Flatliners (2017)

“Now’s the point where you say it’s all a joke.”

Flatliners essentially is a cinematic version of the childhood game “Ghosts in the Graveyard,” and it deserves to be taken just as seriously (which, I’m implying, is not at all). For those who haven’t participated in the sweat-inducing and panting pastime, it requires a few things: a group, a dark setting, and a person in hiding. This movie shifts the objective from a ghoulish game of hide and seek to an unearthing of stowed away secrets, following five med students haunted by the wrongs of their respective pasts. And it’s so incredibly boring, so dense and so monotonous, that you won’t care what the hell happens, just so long as it finally ends. Flatliners is as lazy as it is lifeless.

Let’s get the introductions over with. Courtney (Ellen Page) was the one responsible for the death of her little sister 9 years ago, and she’s the brains behind this dive into the exploration of the afterlife. She’s the operational commander and recruits her friends to stop her heart and resuscitate her. The sleazy Jamie (James Norton) sleeps around and parties and literally lives in a sailboat. Marlo (Nina Dobrev) also comes from money with her ritzy townhouse, but she’s plenty smart too. Sophia (Kiersey Clemons) is the most pressured of the bunch, her overbearing and controlling stage Mom refusing to let Sophia manage her future for herself. Then there’s Ray (Diego Luna), a presumably older student who’s attracted to Marlo, as well as the only character in the film with any level of cautious unease. Ray acts with heed whereas the rest of these brainiacs are reduced to a bunch of Dum Dum suckers.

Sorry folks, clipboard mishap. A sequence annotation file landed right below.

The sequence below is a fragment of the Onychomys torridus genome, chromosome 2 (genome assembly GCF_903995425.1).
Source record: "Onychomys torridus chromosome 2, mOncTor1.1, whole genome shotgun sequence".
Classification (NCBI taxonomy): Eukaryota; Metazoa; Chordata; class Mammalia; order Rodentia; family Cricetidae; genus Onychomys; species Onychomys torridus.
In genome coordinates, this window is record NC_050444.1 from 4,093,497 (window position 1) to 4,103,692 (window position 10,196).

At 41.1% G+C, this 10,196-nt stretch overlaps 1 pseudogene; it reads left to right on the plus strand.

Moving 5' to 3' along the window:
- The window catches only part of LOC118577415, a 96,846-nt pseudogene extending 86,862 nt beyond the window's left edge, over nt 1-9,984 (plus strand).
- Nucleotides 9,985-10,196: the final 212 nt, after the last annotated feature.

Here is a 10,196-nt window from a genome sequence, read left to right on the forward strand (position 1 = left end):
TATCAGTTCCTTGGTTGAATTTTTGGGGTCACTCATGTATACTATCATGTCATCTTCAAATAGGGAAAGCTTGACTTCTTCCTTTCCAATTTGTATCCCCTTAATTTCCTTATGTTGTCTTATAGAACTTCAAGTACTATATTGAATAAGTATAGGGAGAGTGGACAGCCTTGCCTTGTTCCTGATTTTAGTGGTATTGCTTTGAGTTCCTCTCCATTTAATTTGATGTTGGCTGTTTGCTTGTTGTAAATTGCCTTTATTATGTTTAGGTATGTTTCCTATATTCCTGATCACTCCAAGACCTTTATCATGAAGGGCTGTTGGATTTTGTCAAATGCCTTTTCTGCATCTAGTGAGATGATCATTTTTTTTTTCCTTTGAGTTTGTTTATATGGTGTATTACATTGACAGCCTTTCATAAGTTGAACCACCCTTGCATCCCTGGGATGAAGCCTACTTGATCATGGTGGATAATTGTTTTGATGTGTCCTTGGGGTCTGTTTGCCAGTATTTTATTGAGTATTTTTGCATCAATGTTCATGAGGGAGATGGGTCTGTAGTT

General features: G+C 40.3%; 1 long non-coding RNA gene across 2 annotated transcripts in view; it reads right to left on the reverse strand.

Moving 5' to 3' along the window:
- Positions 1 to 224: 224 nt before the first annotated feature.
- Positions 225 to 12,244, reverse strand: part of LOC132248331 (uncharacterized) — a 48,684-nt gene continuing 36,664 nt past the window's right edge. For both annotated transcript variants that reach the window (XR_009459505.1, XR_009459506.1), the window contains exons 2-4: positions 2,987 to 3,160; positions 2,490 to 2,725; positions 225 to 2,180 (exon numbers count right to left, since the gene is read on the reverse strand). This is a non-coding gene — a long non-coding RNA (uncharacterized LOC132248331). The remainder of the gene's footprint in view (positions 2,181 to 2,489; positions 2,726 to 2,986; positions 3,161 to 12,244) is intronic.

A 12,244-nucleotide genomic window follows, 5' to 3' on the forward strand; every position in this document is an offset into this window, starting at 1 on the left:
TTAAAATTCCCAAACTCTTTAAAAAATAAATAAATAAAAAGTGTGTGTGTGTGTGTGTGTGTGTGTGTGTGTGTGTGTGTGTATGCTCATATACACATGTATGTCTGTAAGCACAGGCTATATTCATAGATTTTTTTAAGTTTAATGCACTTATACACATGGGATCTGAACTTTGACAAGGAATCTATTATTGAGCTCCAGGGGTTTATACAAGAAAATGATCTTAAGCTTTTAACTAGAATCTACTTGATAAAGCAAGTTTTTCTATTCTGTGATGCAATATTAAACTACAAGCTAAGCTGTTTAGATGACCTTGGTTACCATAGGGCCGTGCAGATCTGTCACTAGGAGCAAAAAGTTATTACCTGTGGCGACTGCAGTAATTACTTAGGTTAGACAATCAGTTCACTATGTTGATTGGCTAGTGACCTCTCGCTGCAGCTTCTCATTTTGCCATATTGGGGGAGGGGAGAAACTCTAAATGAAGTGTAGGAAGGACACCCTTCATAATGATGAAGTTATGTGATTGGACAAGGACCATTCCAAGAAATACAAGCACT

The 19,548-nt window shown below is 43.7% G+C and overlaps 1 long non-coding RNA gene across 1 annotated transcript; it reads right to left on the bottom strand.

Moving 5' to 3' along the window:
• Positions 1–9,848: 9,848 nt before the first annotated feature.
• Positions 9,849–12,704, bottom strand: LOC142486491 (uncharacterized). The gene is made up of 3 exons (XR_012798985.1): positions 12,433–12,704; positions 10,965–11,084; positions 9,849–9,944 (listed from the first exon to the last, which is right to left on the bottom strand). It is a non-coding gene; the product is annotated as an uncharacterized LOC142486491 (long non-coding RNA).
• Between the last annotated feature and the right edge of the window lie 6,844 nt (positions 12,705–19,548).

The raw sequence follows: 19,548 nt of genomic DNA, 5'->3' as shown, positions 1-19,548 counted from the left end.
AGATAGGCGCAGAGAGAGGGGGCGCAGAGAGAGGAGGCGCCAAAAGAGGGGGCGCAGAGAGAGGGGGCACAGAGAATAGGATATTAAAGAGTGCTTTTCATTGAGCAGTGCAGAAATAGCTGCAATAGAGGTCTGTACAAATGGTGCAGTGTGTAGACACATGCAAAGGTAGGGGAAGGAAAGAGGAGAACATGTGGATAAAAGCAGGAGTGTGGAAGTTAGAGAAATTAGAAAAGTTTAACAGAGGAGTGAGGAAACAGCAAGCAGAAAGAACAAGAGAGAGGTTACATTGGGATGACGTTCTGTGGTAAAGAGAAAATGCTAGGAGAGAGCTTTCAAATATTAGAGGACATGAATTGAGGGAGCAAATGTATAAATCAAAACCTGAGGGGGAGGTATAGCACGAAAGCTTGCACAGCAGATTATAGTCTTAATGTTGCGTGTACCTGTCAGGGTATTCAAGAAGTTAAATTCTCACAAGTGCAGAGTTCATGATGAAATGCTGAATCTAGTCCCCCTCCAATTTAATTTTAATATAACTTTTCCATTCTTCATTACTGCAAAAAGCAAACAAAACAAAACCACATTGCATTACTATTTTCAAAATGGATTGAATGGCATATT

If you’re going to make a film about characters who willingly and temporarily “kill” themselves, at least persuade us into hoping they’re brought back from the dead. Trick us into caring about their well-being even in the slightest. Then from there, create a fictional world with rules that audiences can understand and try to judge the story by accordingly. Pointless scenes entirely devoted to exposition and reasoning don’t even get the job done. The hallucinations have no restrictions; they can push you off a balcony, stab you in the hand, and asphyxiate you as you drive. But they can also cast doubt, deliver cheap jump scares, and frighten from afar. There’s a great addiction metaphor behind both versions of this story – that the ephemeral high of any drug comes with a greater physical toll – and yet neither film really follows through with the repercussions of an addled, obsessed, regret filled life.

Is Flatliners supposed to be a spiritual sequel? Or is it a carbon copy remake of the campy and crappy original? It doesn’t really matter either way, because neither description could give a satisfying justification as to why this movie was even made. What didn’t work in the 1990 original is done no favors by this update. There’s a deep irony to this filmin that its daft narrative warns us of what can happen when you reawaken the past, and yet that’s exactly what’s been done. At 1 hour and 50 minutes, Flatliners felt like the longest movie I’ve sat through this year, not because it actually was, but because it’s so conspicuously dumb.

“I don’t know what to think, other than you’re all stupid.”

Rating: 1 out of 5

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